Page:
Have you ever opened an assembly, and all the Toolbox components were huge? But last time you opened this assembly it was correct? Toolbox is the most popular of the Professional Add-ins, but it is also the one least understood.
Q: So what is the deal with the HUGE Toolbox component sizes? Why would an assembly open with hardware that looks like it belongs on a tractor, yet we are designing micro motors…
A: SolidWorks acquired CIMLOGIC, the programmers of Toolbox/SE, on Nov. 27, 2000. Just some toolbox trivia so it has been around for a little while in SolidWorks. The reason for the different toolbox sizes is simply having different toolbox databases being referenced.
The toolbox is a collection of hardware that ‘thankfully’ we don’t have to model. But when you consider what that actually means, it means that this database could contain every variation of size for each fastener. For example a Socket Head Cap Screw from the Ansi Inch standard alone has 32,988 possible configurations according to SolidWorks Toolbox 2009 (of which does not include material verations that the use could configure into the toolbox database easily doubling this amount).
Now the problems of organizing and file storage should become obvious. As this toolbox database and amount of associated SolidWorks components/configurations would be huge. It is impractical to expect users to install over 10+ gigabytes of information for each S0lidWorks workstation toolbox installation.
The toolbox generates a size for a given fastener only after a users manual input asks for it. As the new sizes are requested then new configurations/files are created. However if the same assembly is opened on another system with it’s own Toolbox database, then the default configuration of the fasteners will be used if the referenced size is missing. The default size is the ‘large’ fasteners, so as to make it obvious that the toolbox components needs to be corrected.
The solution: Always use a ‘Shared’ Toolbox from the network. This will ALWAYS WORK!! So long as you generate your hardware from the shared toolbox, then the shared database is updated.
SolidWorks solution: Software enhancements were added to assemblies in version 2007 to correct this issue. This enhancement basically stores toolbox information about the sizes of hardware it references with that assembly file. Now when the assembly in a new toolbox database environment, Toolbox will offer to create the missing referenced fastener sizes(provided the toolbox is added in at the time of opening the file). But here is the catch, this only works in SolidWorks 2007 or newer generated assembly files…
The above solutions work for a company that had started with a shared toolbox in the beginning, or started working with toolbox around the SolidWorks 2007 release.
Work around: So this is for the rest of us who have been using SolidWorks long before the 2007 release, and yet still need to send out assemblies to be reviewed by other SolidWorks users. The recommended solution to generate a 2007 or newer assembly with all the toolbox components and sizes that you use frequently. Thus when you need to work with a new toolbox, you can open this assembly first. Your hardware assembly will generate all the sizes that you need. This is a great tip for those of you working with other design houses. You can send them this hardware assembly first, so they can educate there toolbox to accomidate your assemblies.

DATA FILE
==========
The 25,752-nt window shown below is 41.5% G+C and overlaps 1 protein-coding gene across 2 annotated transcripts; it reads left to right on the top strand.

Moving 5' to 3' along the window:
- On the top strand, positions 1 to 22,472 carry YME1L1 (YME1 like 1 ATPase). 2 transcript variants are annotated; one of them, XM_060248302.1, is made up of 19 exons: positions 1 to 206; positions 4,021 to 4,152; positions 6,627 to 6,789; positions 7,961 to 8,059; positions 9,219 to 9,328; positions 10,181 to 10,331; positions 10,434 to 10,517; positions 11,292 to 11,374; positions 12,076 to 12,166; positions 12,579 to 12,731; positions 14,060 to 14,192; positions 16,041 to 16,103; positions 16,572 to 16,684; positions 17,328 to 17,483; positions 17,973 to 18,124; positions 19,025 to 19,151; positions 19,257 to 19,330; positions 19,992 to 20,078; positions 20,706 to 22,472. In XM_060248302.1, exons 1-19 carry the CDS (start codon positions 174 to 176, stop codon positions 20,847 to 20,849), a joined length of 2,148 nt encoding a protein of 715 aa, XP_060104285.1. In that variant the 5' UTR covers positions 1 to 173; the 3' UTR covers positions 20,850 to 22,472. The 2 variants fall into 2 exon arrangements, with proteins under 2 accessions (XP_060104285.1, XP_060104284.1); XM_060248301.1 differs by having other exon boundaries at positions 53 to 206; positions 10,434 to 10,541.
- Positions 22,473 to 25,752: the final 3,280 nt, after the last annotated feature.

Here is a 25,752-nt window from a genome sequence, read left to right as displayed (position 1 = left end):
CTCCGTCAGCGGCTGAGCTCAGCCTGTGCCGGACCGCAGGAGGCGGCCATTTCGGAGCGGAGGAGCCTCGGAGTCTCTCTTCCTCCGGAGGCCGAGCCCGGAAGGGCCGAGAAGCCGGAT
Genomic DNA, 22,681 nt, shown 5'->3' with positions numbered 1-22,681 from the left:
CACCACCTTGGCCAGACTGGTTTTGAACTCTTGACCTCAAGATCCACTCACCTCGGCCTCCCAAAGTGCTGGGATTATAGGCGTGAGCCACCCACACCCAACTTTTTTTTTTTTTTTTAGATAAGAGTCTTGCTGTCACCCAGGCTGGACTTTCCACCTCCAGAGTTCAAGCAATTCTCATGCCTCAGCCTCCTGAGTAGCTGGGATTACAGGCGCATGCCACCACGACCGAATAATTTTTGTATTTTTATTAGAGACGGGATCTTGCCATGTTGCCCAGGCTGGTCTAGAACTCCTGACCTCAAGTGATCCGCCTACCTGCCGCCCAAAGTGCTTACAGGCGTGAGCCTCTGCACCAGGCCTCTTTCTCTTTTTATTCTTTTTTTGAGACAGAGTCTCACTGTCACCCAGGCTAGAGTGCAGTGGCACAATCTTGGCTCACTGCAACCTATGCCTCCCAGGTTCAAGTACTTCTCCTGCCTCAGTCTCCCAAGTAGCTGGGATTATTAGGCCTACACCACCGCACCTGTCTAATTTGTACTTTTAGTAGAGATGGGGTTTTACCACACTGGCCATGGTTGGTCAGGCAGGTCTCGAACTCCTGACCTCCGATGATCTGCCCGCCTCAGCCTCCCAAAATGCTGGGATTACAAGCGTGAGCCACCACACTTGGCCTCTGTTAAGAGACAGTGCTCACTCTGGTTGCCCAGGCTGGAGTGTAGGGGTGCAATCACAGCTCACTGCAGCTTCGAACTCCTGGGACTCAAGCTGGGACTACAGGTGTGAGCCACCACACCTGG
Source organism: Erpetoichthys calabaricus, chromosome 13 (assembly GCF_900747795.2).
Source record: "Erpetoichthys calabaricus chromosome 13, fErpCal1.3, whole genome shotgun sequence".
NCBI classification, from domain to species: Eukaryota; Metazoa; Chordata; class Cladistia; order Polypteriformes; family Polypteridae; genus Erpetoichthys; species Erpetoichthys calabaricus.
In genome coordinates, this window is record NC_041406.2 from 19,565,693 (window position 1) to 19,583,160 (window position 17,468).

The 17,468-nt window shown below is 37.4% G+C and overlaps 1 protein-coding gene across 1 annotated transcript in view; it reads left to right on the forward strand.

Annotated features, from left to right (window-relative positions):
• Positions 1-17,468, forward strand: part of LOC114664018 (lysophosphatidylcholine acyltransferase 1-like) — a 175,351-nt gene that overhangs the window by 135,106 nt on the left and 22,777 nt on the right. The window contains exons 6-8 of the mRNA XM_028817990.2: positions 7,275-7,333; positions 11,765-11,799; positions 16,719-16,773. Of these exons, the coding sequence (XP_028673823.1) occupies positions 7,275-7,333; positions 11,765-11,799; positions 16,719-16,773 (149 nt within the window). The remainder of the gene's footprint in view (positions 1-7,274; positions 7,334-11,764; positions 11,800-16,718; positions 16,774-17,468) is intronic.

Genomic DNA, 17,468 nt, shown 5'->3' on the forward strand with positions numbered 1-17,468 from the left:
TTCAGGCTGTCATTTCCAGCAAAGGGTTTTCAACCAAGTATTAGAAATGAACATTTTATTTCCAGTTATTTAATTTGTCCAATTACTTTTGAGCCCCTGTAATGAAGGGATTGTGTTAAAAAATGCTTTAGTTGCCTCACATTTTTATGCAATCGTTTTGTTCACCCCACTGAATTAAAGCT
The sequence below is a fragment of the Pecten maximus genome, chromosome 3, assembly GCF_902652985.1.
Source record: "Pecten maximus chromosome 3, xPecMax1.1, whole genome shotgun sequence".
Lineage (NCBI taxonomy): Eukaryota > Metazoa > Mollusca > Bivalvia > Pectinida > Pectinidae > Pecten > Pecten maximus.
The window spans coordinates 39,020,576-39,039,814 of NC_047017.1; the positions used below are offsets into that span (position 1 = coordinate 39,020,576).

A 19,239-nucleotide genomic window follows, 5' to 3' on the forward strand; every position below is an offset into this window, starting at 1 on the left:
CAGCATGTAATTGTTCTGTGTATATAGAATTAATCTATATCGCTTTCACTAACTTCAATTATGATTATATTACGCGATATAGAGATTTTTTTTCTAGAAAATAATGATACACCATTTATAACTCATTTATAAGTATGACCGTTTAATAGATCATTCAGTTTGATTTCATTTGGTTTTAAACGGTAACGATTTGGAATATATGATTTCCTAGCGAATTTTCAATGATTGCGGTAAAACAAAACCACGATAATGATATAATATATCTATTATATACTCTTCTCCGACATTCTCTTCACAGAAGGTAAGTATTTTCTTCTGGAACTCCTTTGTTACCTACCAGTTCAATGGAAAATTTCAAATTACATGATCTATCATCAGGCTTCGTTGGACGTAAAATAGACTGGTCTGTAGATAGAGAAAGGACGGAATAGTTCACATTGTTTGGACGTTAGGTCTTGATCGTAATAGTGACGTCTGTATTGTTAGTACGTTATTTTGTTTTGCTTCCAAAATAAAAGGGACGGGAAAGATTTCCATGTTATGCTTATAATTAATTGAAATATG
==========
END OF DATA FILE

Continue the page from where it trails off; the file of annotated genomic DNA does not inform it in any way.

Legacy files: Another potential solution is to generate a 2007 or newer assembly, and insert your old assembly. Now dissolved your sub-assembly of that old assembly (*Please note that this can be destructive to any assembly using in-context design techniques, and will eliminate any exploded views that you have. It is not recommended for assemblies with configurations unless the same configurations are added to the new assembly and matched via the sub assembly BEFORE you dissolve it). Now when you save this, your new assembly will have the toolbox data necessary to recreate fasteners on a new system.
These solutions only addresses the physical sizes of the models for the hardware in the assembly. The main reason for a shared toolbox includes addressing customer specified part numbers and descriptions. As this information is NOT included in the assembly file information.
Additionally any non-default configuration names, added for example, to accommodate material variations as file properties for toolbox fasteners. These non-default configuration names will result in the warning dialog that the specified configuration cannot be found. The last saved configuration will be used instead.
Finally custom toolbox parts, that is parts you placed into the toolbox, will not be ‘generated’ on another system.
Conclusion: A shared toolbox is always recommended, please see the install guides here for more information. For the mapping of Toolbox database, it is Tools/Options, HoleWizard/Toolbox, and browse to the shared database.